Q- Isn't this something an endocrinologist will know about?

Dr. Matthews: if you have the time to do so, and consulted ten endocrinologists, more than half would tell you that making sure the TSH is "normal" is all you need to worry about. There are some very prominent endocrinologists, however- I am thinking of the papers of the Belgian endocrinologist Hertoghe- who disagree, and would say that you have to collect a 24 hour urine sample and measure the "free triioothyronine" (T3) to see the problem. There is much, much more to say about the TSH controversy. A good place to read about this is to Google "TSH controversy" and look at the Thyroid.com link. There is an excellent summary of the medical literature there.

Q-Why don't doctors pay attention to this?

Dr. Matthews: Well, most of the time the basic lab test is fine, and works well for most patients in a medical practice. Doctors are well-meaning people. But, most specialties think of a hormone as just being directed at their particular gland of specialty. A normal TSH may mean the thyroid gland is performing adequately, and an endocrinologist may well say that that's all they have to be concerned with. But, thyroid hormones have brain receptors too; and what is right for the thyroid and pituitary axis, may not be sufficient for a patient with depression, or fatigue. A recent study has shown that 90% of patients with rapidly cycling bipolar disorder have an abnormally low nocturnal secretion of TSH, where their daytime TSH values are "normal". So, what is right for the endocrinologist, may not be right for the patient with a neurological or psychiatric condition. The field is really "neuroendocrinology"- the fancy term allows a neurologist like me to intrude a little bit on the turf of other specialists.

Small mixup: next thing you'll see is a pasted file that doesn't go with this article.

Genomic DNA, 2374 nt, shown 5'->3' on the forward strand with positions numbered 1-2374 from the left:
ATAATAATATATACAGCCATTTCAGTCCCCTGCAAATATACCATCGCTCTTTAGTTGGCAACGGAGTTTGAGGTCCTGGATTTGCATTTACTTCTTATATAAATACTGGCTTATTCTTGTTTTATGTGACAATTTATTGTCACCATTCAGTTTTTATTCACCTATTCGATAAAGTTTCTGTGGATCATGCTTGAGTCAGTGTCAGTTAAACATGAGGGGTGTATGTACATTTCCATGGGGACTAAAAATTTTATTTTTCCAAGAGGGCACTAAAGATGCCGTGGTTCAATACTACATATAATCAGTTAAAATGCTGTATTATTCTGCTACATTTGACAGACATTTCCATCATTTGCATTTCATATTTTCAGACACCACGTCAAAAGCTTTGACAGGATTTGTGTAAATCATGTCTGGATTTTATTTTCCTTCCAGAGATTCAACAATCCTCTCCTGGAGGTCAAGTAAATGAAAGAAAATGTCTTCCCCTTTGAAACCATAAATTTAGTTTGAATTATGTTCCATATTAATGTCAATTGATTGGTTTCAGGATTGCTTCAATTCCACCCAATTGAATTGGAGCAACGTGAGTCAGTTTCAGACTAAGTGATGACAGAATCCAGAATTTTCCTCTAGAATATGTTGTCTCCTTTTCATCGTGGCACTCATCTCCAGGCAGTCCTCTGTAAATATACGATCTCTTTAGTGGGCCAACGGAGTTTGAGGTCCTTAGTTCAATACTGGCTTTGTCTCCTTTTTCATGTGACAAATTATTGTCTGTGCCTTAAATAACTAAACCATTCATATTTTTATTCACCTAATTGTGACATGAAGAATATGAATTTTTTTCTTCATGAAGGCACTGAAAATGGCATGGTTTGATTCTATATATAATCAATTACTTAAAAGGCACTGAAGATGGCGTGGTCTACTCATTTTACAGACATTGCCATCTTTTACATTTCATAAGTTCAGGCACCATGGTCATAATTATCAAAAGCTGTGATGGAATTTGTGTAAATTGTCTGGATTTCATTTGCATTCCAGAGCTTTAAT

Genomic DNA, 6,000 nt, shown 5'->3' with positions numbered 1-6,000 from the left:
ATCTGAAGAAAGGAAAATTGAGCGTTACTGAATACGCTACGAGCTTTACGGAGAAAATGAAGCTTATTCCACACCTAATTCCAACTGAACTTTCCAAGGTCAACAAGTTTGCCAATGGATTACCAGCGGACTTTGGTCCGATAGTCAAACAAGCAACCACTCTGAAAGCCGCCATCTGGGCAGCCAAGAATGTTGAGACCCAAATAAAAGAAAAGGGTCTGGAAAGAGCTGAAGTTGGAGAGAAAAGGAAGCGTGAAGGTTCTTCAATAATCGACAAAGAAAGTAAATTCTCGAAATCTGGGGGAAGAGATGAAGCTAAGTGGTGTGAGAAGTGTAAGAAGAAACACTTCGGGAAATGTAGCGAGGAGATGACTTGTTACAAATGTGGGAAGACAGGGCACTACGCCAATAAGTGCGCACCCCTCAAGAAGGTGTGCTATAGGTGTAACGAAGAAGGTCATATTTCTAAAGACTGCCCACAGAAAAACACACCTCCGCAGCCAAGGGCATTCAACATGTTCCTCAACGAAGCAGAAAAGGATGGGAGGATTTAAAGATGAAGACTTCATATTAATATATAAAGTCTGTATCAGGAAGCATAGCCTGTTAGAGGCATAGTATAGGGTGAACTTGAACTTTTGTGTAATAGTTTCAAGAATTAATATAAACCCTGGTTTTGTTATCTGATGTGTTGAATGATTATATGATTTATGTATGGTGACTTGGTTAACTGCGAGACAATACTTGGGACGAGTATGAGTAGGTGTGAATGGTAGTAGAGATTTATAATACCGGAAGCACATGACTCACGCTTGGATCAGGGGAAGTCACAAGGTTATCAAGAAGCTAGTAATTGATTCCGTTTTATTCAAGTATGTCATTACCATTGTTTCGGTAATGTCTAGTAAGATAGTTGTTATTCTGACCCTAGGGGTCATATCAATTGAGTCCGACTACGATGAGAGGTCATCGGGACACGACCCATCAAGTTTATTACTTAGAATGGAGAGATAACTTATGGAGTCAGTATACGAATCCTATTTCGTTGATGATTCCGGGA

Q- Any other examples?

Dr. Matthews : A good example is progesterone deficiency in a woman who has had a total hysterectomy. GYN physicians will provide estrogen hormone replacement after hysterectomy; but very few will replace progesterone in any woman without a uterus. I recently had a patient who had a total hysterectomy to try to stop her headaches- and became disabled when her headaches became worse. She had "tried everything", and was rapidly gaining weight on medications that were useless for her. Her headaches stopped within days after adding a bioidentical progesterone, and now she is back at work- and losing weight. I was happy to write her GYN doctor, who was very concerned about her, about this interesting response to progesterone in a woman without a uterus.

Saying that a woman doesn't need progesterone because she doesn't have a uterus is like telling a man he doesn't need testosterone if he doesn't want to father any more children. The point is, progesterone is not "just a hormone for the uterus"- it has actions all over the body, including blood vessels and the brain. And actually, a good medical endocrinology text will cover these topics, but the endocrinologists don't see the GYN patients!
So, unfortunately for these patients, they fall between specialities.

Q- Are there hormonal treatments that can help headache?

Dr. Matthews: Several years ago a patient said to me, "Doc, don't you get it- it's my hormones!". And she left a copy of a Suzanne Somer's book to read. Sure, I read it, but at that time I felt there was just too little known from a scientific point of view. Over the years, though, the patients have taught me a lot about what works. Oprah began talking about it recently. I had to admit to one of my academic friends that Suzanne and Oprah were better endocrinologists that I was. This lead to a lot of laughter, pointing fingers at me, and attempts to throw fruit. We neurologist geeks sometimes take longer than the rest of us. My hat is off to Suzanne and Oprah.

Q- What changed your mind about treating with Bioidentical Hormones?

Dr. Matthews: There was a dedication in a book written by John Lee M.D. that said, "To the doctor with the honesty to admit when something is not working, the curiosity to figure out why, and the courage to do something about it". I looked at that and thought, OK, I wold be ashamed not to try and learn about this.

Q- What hormone is the cause of hormonal headaches?